To start with it looks as if no-one will be budging, but then the late 60s politics which have been an ever-present background noise this season move front and centre, as Mitchell, the son of Don’s mistress Sylvia, is trying to avoid the draft without doing anything which will ruin his life, as it must have looked then. Don reaches out to Pete, and even to a client with connections, without luck – the latter provoking Ted’s ire, understandably. Bt when Ted finds out what’s happening he offers to make a call to someone who might be able to offer Mitchell a route out of going to Vietnam; Don, reciprocally, drops his interest in Sunkist. The question of whether Don is doing this because of his antiwar feelings, his own wartime experiences, his relationship with Mitchell’s parents, or simply a desire to rekindle his affair with Sylvia, is never entirely answered; perhaps it’s all of them, although if it’s the latter then it certainly works, as he and Sylvia hook up again.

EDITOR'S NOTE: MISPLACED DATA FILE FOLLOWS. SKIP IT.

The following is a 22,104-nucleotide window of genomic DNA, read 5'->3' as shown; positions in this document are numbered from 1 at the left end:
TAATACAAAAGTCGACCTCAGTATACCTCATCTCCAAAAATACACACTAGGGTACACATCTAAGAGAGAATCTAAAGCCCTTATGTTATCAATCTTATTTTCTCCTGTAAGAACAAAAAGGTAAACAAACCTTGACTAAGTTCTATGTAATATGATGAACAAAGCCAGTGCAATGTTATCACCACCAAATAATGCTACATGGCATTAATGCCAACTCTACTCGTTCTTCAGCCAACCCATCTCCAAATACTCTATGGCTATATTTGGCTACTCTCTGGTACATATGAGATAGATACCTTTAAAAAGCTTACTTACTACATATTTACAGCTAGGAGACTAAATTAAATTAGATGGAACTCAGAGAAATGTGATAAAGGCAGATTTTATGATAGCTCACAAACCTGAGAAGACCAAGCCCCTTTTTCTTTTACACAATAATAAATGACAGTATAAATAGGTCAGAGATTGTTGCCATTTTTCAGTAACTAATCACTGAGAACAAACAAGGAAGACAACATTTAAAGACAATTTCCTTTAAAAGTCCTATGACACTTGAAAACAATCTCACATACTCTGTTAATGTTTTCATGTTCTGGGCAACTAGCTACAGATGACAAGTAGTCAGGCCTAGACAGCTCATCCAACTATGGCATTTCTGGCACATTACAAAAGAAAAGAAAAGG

MM_611_JT_0314_0239And this, in a development as meticulously plotted as a farce – and I mean that as a compliment – provides a plot twist which might yet bring Don’s house of cards down. Earlier in the episode, there’s an engaging but apparently irrelevant storyline with Mitchell, Sally, and Sally’s friend Julie, and a seemingly unrelated incident in which Sally manages to get hold of the passkeys belonging to the doorman of Don’s building. This all comes together when Julie – frankly, a pain in the ass – takes a list of Mitchell’s best qualities which the girls wrote together, signs Sally’s name on it, and slips it under Mitchell’s door. In order to retrieve it, Sally has to come up with a plausible excuse to borrow the passkeys again, and enter the Rosens’ apartment uninvited, unexpectedly, and at the precise moment when her father is eliciting yelps of pleasure from Sylvia.